On Jan. 8, 2024, Alfred “Shivy” Brooks was sworn in as the first active teacher elected to the Atlanta Board of Education (ABOE) in Atlanta Public Schools’ 150-year history. Before 2023, a teacher couldn’t serve on the board regardless of where they taught. But now, Brooks, an economics teacher at Charles Drew High School in Clayton County with 13 years of teaching experience, is the District 7 At-Large member.
The Pakistani educator has won the largest annual prize for teachers from the Varkey Foundation. She says her teaching reflects her belief that "Love is the language that everybody can understand."
Republican Lt. Gov. Burt Jones says he wants the state to spend more money on school safety, including paying for teachers to take firearms training, and paying teachers who hold a firearms training certificate an annual stipend.
Three school years after classrooms shut their doors in March 2020 following the initial outbreak of COVID-19, Georgia students remain behind in phonics compared to kids in other states. But the data also shows some good news.
Some "climate jobs" are obvious. Others, not so much. So we talked to three people whose jobs address climate change in unexpected ways.
Many South Korean teachers say they have suffered from parents' harassment and excessive demands. This summer, they came out to the streets voicing anger and demanding protection for their rights.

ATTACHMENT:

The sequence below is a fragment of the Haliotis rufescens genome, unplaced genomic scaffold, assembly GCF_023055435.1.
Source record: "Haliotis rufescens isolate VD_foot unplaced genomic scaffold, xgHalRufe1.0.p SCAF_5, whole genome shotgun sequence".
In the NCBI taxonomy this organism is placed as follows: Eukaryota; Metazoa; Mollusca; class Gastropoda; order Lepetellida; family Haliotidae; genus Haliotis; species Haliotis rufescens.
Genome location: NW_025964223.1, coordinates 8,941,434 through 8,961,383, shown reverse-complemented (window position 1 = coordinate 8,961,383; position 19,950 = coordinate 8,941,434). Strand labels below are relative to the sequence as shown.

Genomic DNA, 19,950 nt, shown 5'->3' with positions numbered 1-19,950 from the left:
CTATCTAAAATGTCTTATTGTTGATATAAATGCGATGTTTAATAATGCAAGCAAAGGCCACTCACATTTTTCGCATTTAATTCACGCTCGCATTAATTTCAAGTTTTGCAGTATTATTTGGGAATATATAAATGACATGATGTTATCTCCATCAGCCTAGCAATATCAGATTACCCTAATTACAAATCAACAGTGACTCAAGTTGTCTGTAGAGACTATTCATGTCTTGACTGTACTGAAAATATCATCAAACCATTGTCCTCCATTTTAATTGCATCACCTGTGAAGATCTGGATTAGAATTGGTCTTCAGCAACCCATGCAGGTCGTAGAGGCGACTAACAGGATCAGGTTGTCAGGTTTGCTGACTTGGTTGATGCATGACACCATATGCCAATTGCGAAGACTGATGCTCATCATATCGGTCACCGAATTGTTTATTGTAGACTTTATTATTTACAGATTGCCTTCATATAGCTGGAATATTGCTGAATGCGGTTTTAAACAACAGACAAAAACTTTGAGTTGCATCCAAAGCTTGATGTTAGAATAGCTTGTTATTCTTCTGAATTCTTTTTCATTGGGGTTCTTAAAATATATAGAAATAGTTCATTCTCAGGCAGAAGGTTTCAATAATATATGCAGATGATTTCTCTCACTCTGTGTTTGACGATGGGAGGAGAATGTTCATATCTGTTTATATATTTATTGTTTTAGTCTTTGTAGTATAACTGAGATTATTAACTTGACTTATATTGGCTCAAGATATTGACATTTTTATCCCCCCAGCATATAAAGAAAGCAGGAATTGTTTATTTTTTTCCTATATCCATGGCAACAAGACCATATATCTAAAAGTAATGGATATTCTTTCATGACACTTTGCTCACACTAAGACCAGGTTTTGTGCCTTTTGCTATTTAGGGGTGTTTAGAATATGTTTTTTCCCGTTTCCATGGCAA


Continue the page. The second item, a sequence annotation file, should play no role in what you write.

Georgia's U.S. Sen. Raphael Warnock introduced new legislation on Monday to boost the child care workforce by increasing access to early Head Start programs nationwide.
Educators in Bibb County got a professional jolt during the system's convocation ceremony Tuesday, a mashup of a pep rally and a church style call to action.
Spending on back-to-school supplies is predicted to decline this year, for the first time since 2014. With inflation top of mind, parents and teachers are looking for ways to save money.
A program designed to give aspiring educators classroom teaching experience before they ever leave high school is graduating its first students in Macon this month.
Education and civil rights groups say they will sue to overturn Georgia's law banning the teaching of certain racial concepts. They claimed Friday that the ban on so-called divisive concepts violates First Amendment rights to free expression and 14th Amendment rights to equal protection.
The federal department of education is granting $9.6 million to a partnership between five Georgia school systems and Mercer University’s Tift College of Education. The aim of the partnership is luring mid-career people to teaching.
Thursday on Political Rewind: A special panel unpacks S.B. 377, which bans the teaching of "divisive concepts". The bill was created to curb what conservatives called "Critical Race Theory" in classrooms. Opponents say it harms their ability to teach Georgia's painful racial history.
Eligible educators include K-12 teachers, principals, teachers' aides or counselors who spend more than 900 hours at the school during the academic year.
Friday on Political Rewind: After claiming the 2020 election was rigged, Republicans are mobilizing election volunteers and disputing individual voter registrations statewide. Plus, teachers are better-paid this school year, but they face new restrictions on teaching race and gender.